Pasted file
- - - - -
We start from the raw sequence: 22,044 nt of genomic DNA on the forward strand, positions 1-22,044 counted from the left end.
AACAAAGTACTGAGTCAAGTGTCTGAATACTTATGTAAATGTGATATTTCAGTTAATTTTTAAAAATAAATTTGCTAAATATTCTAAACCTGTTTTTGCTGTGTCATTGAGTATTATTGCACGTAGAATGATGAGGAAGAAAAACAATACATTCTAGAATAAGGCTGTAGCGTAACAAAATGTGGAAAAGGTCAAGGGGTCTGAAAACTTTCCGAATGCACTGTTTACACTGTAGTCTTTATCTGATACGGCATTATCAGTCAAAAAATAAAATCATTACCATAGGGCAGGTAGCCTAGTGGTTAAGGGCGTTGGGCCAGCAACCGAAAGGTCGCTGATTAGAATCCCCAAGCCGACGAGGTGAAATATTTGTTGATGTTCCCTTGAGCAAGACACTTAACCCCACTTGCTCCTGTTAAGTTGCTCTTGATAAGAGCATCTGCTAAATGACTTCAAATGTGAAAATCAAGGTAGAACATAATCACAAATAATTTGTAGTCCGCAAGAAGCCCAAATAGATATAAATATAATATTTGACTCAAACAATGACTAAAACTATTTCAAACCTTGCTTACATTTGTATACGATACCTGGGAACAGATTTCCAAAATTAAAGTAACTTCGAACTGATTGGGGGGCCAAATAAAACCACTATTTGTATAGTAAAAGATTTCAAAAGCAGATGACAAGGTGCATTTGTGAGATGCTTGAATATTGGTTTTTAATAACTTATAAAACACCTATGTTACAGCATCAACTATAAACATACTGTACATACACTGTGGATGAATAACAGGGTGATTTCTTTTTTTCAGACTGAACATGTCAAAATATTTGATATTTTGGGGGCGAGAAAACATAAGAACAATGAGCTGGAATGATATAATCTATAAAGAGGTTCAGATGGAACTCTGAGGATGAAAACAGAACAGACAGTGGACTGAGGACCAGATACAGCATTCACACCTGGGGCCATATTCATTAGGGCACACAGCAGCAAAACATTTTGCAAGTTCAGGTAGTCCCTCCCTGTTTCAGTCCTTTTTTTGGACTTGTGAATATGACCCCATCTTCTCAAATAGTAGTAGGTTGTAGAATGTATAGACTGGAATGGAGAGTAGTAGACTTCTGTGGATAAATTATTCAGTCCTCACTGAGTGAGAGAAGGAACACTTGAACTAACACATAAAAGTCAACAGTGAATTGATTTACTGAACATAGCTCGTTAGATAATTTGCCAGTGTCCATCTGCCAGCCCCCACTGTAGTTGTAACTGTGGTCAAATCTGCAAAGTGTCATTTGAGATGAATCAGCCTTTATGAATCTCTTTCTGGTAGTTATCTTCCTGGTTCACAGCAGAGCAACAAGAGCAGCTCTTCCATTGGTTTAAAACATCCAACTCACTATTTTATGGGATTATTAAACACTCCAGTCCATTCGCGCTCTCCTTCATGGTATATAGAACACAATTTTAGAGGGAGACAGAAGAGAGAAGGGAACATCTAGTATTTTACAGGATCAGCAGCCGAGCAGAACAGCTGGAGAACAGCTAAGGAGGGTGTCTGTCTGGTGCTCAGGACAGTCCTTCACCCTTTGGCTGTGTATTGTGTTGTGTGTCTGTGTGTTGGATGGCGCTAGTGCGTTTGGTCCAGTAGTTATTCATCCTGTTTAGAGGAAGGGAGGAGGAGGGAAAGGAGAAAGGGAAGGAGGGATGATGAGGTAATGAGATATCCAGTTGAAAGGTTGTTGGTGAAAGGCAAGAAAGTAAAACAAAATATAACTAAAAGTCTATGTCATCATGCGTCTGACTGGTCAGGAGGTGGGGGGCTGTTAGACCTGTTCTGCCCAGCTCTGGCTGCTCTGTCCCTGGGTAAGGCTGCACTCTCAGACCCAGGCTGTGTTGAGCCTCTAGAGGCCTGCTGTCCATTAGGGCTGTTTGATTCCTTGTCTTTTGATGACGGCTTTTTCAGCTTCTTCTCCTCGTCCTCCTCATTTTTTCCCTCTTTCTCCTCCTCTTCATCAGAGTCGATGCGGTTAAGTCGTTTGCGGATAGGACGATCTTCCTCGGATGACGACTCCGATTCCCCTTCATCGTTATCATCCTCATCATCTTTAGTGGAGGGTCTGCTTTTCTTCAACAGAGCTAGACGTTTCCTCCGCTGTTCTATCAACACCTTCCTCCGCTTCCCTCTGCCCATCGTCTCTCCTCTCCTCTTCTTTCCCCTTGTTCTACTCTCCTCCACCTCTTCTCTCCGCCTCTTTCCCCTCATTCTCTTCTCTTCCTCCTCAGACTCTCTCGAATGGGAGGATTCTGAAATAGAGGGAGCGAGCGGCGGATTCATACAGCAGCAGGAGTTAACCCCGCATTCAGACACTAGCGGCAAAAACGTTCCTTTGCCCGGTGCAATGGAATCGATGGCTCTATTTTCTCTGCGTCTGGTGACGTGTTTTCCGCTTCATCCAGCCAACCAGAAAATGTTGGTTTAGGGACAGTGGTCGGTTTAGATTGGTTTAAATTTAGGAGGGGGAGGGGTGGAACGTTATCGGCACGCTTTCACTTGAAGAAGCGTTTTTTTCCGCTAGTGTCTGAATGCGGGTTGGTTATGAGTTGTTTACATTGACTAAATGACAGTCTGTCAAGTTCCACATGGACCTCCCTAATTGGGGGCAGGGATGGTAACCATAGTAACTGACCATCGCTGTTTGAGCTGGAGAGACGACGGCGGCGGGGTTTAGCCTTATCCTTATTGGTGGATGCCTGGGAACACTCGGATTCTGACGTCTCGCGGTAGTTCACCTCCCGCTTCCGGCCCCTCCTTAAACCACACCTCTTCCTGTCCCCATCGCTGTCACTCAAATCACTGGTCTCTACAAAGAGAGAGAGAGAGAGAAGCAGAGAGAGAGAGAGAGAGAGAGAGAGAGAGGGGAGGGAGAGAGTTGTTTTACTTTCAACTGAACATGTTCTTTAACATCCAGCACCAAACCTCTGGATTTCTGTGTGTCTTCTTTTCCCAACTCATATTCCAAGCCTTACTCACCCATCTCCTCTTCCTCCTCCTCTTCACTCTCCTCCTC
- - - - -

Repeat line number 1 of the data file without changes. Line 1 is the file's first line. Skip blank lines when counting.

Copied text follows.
We start from the raw sequence: 22,044 nt of genomic DNA on the forward strand, positions 1-22,044 counted from the left end.